It was later, in the month of July, that through judicial interventions, the Supreme Court dealt with issues such as internet ban, cremation of bodies, recording of statements of victims and survivors, displacement, loss of property, colleges for students, in order to bring a sense of normalcy in the violence hit state and unravel the details of the humanitarian crisis. The SC also appointed a team of retired women High Court judges – former Justices Geeta Mittal, Shalini P Joshi and Asha Menon – who have, since, been dealing with diverse matters, including measures for relief, rehabilitation, rebuilding homes and places of worship in the state.
Women and gender based sexual violence:
On July 20, the Supreme Court had finally taken suo-moto cognizance after a video of two Kuki women being paraded naked by a mob of men, allegedly from the Meitei community, in the state of Manipur had surfaced on social media. The incident, which took place on May 4, shockingly made its full blown way to social media 76 days after it happened. The Print had in May 2023 carried a report on the FIR being filed on the incident of gendered violence. During the July 20 hearing, the Supreme Court stated that it is “deeply disturbed” by the video. Terming it “simply unacceptable”, a bench headed by Chief Justice D Y Chandrachud and comprising of Justices P S Narasimha and Manoj Misra had directed the Centre and the state government to take immediate steps and apprise the apex court on what action has been taken.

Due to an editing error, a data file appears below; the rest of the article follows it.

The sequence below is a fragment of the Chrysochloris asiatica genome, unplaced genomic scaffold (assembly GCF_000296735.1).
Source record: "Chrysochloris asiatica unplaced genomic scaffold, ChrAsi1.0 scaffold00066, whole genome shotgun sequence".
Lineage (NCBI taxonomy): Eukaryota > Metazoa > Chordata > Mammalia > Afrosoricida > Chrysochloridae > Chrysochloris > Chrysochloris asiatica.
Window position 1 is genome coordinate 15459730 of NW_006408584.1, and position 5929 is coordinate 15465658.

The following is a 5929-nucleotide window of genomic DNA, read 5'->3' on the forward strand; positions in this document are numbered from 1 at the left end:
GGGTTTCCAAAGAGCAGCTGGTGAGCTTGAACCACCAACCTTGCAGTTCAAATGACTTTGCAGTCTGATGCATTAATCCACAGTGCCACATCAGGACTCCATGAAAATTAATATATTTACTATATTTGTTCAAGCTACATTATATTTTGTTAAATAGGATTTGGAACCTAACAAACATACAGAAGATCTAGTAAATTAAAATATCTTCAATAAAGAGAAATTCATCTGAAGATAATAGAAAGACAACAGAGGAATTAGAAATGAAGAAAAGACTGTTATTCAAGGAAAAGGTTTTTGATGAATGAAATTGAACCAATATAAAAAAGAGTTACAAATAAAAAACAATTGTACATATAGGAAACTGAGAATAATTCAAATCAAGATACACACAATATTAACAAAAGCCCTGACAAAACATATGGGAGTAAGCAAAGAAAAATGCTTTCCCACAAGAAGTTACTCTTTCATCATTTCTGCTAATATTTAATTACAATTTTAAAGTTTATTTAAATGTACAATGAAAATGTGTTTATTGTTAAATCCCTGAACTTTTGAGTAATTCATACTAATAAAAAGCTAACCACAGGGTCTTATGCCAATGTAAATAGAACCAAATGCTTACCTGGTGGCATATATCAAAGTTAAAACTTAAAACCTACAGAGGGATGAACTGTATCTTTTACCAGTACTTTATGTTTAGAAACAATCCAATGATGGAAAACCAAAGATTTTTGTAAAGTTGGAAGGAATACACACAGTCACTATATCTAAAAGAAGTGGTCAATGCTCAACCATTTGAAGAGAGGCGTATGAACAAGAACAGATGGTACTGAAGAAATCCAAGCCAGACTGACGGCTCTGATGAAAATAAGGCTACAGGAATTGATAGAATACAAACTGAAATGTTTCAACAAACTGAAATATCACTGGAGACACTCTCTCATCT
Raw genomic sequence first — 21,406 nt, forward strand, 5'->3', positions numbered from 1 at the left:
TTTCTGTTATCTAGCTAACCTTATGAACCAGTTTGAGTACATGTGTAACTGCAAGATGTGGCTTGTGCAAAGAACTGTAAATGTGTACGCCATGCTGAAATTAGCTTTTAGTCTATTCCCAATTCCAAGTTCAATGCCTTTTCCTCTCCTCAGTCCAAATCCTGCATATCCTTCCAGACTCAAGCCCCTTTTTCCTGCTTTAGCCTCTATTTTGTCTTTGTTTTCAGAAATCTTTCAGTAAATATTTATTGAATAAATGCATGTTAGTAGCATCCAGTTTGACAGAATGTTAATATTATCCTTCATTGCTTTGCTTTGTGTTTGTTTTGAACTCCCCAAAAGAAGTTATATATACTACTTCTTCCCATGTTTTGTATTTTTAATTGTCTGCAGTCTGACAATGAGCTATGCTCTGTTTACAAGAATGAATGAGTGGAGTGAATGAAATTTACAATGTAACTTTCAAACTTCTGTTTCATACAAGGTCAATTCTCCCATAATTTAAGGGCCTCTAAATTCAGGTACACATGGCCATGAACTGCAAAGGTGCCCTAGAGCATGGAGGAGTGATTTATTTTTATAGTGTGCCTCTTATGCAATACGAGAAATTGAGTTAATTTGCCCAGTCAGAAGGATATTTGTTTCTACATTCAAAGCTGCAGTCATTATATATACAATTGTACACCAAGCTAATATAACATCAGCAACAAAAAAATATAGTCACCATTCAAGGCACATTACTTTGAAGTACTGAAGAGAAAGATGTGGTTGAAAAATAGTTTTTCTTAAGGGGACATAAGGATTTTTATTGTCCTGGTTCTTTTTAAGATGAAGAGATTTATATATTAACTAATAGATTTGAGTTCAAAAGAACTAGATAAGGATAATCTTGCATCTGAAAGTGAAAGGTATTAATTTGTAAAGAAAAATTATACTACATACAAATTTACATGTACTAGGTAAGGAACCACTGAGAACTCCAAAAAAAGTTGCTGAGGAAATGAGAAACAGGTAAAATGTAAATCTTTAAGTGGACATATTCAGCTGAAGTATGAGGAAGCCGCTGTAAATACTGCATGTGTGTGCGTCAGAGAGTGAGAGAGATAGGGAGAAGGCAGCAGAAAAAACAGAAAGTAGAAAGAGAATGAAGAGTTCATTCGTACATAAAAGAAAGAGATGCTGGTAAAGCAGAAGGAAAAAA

This was just one instance of sexual violence against women. As per the government status report filed in court after the aforementioned viral video, several cases were disclosed where women had been at the receiving end of sexual violence. The Wire reported a case of gang-rape and murder of two women in Imphal East on May 4 as well as another case of gang-rape where an 18-year-old woman came forward to narrate the ordeal herself.
In view of the same, on July 24, a public interest litigation (PIL) petition was filed before the Supreme Court to seek an independent expert committee under the leadership of a former judge of the top court to inquire into ‘incidents of sexual assault and ongoing violence’ in the state of Manipur. Several such petitions were then filed in the Court and all these petitions were tagged with the same matter and heard by the Supreme Court bench together. At the start of August 2023, women’s groups filed intervention applications in the said case, seeking for the formation of independent Special Investigation Team (SIT) to investigate the violence under the supervision of the Supreme Court. Through the said application, more incidents of sexual violence against women, especially Kuki-Zo women, were highlighted. The application had also highlighted that there was a deliberate omission by the police to invoke Section 376(2)(g) of the Indian Penal Code, which specifically defines the offence of rape during sectarian violence and the relevant sections of the SC/ST (POA) Act.